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Health care workers change their holiday meal plans

In order to help slow the spread of the virus, many health care workers are choosing to celebrate the holidays with their immediate family.
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Photo by Josh Frenette on Unsplash

Local and state health providers say this is time to be picky about accepting invitations to Thanksgiving dinner and whom to invite into your home to share turkey and dressing.

Doctors who fight COVID-19 everyday are cancelling large Thanksgiving gatherings and following all safety protocols, even if dinner is served in the friendly confines of their own homes.

Turning down a chance to be with friends and family for Thanksgiving dinner, may hurt at first, but doctors say it is likely the best route to take while facing the pandemic.

“If you have any doubts, this is the year to skip it,” Dr. Michelle Barron, UCHealth’s medical director of infection prevention and control, recently stated in the UCHealth magazine. “The potential consequences of your bringing flu or COVID-19 to your family holiday gathering or acquiring it and bringing it back home afterwards isn’t worth it,” Barron stated in the magazine.

More than one million COVID-19 cases were reported in the United States over the last seven days, according to the CDC. The agency said the safest way to celebrate Thanksgiving is to celebrate with people with whom you live.

Gatherings with family and friends who do not live with you can increase the chances of getting or spreading the virus, the CDC said on its website.

The fear of COVID-19 spread prompted Dr. Chris Urbina to pull the plug on a traditional multi-family gathering at his home in Denver. His 93-year-old father will also have to stay in his assisted living facility in Pueblo.

“This is really the hard part,” Urbina said. “Especially for my dad. To him, family is the most important thing in the world for him. That really makes me sad.”

If his dad attended Thanksgiving dinner, he would be quarantined when he returned to his place in Pueblo. “I don’t want to do that to him.” Urbina said.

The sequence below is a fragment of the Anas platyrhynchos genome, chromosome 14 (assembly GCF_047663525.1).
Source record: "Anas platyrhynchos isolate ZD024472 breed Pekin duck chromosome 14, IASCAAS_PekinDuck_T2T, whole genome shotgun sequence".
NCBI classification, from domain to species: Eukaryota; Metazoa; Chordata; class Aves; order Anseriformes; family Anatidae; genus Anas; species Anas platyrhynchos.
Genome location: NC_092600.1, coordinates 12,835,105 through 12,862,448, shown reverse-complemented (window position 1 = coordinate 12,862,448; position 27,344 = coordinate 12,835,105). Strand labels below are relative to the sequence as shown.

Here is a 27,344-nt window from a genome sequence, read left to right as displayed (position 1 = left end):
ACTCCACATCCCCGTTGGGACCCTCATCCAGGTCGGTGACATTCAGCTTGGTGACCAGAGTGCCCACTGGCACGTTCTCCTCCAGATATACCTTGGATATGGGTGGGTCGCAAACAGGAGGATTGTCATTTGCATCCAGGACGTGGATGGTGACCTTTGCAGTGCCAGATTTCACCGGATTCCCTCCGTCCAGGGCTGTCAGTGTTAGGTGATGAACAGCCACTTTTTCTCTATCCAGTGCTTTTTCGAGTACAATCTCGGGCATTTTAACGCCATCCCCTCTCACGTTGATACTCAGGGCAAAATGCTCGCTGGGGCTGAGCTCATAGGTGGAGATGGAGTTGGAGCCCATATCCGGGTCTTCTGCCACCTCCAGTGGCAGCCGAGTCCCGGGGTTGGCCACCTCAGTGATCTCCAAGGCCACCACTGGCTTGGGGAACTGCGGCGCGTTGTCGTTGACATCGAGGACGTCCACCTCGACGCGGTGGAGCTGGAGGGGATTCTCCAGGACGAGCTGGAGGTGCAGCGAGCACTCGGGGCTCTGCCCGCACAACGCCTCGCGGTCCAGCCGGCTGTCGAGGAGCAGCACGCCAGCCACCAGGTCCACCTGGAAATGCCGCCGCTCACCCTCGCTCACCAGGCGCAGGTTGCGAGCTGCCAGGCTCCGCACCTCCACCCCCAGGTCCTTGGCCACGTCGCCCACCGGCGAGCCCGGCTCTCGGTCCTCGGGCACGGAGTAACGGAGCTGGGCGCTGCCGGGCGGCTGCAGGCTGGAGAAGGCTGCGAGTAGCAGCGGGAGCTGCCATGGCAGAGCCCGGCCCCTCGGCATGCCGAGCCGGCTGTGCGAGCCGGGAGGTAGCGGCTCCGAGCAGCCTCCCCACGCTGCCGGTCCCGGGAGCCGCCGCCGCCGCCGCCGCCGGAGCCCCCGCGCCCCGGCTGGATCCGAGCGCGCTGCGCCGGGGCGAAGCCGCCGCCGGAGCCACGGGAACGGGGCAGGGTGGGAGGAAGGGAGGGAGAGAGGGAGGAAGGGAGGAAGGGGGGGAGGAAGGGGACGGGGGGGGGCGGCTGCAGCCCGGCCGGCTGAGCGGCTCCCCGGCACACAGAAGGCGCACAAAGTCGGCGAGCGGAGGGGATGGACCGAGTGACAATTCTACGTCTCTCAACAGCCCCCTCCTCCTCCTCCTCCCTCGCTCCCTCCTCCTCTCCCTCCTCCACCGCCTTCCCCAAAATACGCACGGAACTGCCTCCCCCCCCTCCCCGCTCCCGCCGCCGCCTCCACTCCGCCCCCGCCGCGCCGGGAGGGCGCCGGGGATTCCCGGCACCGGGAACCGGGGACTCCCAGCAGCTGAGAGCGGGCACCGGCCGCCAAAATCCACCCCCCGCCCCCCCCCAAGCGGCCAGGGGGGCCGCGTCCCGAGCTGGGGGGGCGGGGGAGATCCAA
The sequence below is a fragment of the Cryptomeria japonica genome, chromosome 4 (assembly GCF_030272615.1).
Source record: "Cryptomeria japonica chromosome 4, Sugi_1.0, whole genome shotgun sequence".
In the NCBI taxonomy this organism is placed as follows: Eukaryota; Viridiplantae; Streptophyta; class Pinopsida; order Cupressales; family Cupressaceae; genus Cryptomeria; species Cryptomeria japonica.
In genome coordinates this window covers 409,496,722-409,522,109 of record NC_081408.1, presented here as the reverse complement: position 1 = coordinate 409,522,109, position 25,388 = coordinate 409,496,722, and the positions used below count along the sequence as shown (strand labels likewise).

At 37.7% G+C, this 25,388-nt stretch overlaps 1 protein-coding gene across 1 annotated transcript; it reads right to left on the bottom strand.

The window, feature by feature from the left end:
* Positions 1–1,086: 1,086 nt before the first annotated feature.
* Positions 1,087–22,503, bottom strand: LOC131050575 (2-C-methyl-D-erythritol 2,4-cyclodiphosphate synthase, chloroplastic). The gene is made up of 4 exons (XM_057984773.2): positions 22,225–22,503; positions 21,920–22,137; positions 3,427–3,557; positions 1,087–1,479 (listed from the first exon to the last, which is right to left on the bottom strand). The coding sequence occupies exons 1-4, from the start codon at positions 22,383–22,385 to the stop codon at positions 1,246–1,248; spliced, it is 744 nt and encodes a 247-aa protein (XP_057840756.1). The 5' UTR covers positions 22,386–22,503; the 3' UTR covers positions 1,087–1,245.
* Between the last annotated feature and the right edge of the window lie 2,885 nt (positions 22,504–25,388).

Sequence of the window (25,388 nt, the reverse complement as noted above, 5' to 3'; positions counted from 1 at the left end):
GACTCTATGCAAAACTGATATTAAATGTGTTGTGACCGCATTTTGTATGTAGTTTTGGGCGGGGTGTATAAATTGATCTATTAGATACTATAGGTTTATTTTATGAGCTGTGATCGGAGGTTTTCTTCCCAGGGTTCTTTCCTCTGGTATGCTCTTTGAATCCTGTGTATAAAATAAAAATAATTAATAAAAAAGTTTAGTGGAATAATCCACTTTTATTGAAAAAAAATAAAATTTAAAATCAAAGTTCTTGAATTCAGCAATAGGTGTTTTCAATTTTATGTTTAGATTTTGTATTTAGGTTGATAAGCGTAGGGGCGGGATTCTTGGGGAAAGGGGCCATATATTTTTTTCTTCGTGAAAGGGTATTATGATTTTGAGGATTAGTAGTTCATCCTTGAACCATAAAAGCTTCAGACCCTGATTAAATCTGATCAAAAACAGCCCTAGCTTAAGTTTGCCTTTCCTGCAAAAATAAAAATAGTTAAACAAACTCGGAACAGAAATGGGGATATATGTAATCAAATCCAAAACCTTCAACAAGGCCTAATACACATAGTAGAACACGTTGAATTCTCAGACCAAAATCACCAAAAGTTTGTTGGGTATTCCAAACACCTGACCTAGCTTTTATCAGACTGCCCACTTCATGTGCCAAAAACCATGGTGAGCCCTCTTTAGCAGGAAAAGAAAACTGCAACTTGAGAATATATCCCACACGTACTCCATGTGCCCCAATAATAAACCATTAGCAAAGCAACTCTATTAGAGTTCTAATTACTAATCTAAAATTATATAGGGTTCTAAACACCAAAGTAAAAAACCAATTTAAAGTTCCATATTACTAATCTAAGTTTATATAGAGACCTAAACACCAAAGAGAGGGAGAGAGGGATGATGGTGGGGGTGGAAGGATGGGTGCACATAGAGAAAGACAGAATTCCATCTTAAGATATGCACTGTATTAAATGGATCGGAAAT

The family will travel to Pueblo during the day to talk to Urbina’s father via Zoom. “At least he can see us on the screen and hear our voices,” he said.

Thanksgiving dinner this year will draw only he and his wife, son, daughter and six-year-old grandson. Everyone will wear masks and keep a safe distance of at least six feet, Urbina said.

Windows will also be opened and a fan will be used to keep air circulating, he said. “Hopefully it will be nice enough for us to go outside,” Urbina said.

He said a pared down Thanksgiving gathering is worth it if it will help stall the pandemic. “This is just a short-term sacrifice for a long term gain,” Urbina said.

A pot luck dinner for about 30 people is the usual fare for Dr. Heather Isaacson and her family at Thanksgiving.

This year, COVID-19 prompted people to stay at home to celebrate and only Isaacson and her husband will gather around the table.

“Just too many people thought it was too risky, so they just wanted to be responsible,” said Issacson, a pediatrician with the UCHealth Longmont Clinic.

She deals with the ramifications of COVID-19 as a physician as does her husband, a physical therapist who works in an assisted living center. “Our friends and family get it,” Isaacson said. “They understand what we see and they don’t want to add more infections and put more pressure on hospitals.”

Instead of gathering around the table, she will catch up with everyone over Zoom, she said. “I think everybody just thought the best thing to do was to keep things quiet and low.”

 

 

 

 

 



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